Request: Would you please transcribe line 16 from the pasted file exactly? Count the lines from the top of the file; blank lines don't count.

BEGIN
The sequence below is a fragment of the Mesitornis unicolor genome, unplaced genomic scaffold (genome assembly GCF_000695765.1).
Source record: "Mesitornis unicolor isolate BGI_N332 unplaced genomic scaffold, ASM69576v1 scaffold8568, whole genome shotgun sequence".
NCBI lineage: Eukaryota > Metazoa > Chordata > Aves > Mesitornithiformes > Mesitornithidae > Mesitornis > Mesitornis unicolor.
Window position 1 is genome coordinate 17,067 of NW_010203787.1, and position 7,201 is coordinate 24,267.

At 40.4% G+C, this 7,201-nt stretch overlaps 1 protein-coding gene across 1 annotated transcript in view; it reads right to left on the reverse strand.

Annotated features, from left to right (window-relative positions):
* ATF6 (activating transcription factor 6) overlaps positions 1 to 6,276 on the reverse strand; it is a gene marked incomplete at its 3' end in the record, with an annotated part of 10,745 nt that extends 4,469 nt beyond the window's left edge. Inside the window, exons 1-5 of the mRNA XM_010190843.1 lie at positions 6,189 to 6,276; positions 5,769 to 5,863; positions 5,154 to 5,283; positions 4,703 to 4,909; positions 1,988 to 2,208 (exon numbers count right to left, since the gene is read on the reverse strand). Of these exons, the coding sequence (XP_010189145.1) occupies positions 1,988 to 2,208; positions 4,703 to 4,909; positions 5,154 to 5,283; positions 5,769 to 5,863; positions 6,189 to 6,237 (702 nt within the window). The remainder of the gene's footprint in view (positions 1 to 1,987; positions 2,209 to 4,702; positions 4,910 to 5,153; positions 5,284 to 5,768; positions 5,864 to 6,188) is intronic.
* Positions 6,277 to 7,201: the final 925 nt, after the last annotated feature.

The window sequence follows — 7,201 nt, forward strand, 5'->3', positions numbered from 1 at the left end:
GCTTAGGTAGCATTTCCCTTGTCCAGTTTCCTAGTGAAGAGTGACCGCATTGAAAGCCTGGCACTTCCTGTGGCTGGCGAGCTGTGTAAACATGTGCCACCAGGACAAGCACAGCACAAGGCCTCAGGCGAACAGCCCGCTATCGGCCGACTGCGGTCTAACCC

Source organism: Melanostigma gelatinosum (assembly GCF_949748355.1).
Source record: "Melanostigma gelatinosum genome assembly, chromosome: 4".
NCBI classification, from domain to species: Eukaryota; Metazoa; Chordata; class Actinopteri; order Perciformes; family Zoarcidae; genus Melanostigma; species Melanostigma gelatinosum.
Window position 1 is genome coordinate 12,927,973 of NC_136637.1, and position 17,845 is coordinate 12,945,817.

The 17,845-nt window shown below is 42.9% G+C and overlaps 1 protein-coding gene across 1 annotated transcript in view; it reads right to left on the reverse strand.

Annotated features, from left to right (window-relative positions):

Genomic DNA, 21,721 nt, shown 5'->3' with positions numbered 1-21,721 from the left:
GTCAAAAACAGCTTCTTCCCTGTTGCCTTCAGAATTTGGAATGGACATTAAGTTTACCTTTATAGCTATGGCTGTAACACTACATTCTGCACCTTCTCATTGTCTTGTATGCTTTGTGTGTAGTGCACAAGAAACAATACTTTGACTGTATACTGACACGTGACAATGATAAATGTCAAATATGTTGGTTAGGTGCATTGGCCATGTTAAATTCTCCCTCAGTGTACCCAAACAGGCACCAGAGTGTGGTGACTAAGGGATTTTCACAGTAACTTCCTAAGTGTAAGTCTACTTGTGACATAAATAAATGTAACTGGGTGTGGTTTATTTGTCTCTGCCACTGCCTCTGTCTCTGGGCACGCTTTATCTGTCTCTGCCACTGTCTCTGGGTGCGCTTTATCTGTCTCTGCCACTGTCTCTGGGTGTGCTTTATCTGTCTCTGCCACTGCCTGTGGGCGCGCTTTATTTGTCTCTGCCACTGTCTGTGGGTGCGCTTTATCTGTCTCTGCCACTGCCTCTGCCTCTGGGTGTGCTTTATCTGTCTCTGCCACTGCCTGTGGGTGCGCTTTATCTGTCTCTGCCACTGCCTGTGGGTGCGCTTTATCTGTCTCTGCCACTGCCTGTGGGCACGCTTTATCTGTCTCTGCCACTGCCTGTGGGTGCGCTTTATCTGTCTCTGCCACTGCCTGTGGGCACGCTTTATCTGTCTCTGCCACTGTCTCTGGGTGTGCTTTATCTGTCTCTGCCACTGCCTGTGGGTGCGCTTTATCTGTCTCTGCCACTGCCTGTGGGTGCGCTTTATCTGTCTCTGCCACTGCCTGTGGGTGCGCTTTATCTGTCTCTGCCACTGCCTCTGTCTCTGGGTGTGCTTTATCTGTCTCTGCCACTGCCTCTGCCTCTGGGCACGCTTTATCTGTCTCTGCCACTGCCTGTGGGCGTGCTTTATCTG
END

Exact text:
Annotated features, from left to right (window-relative positions):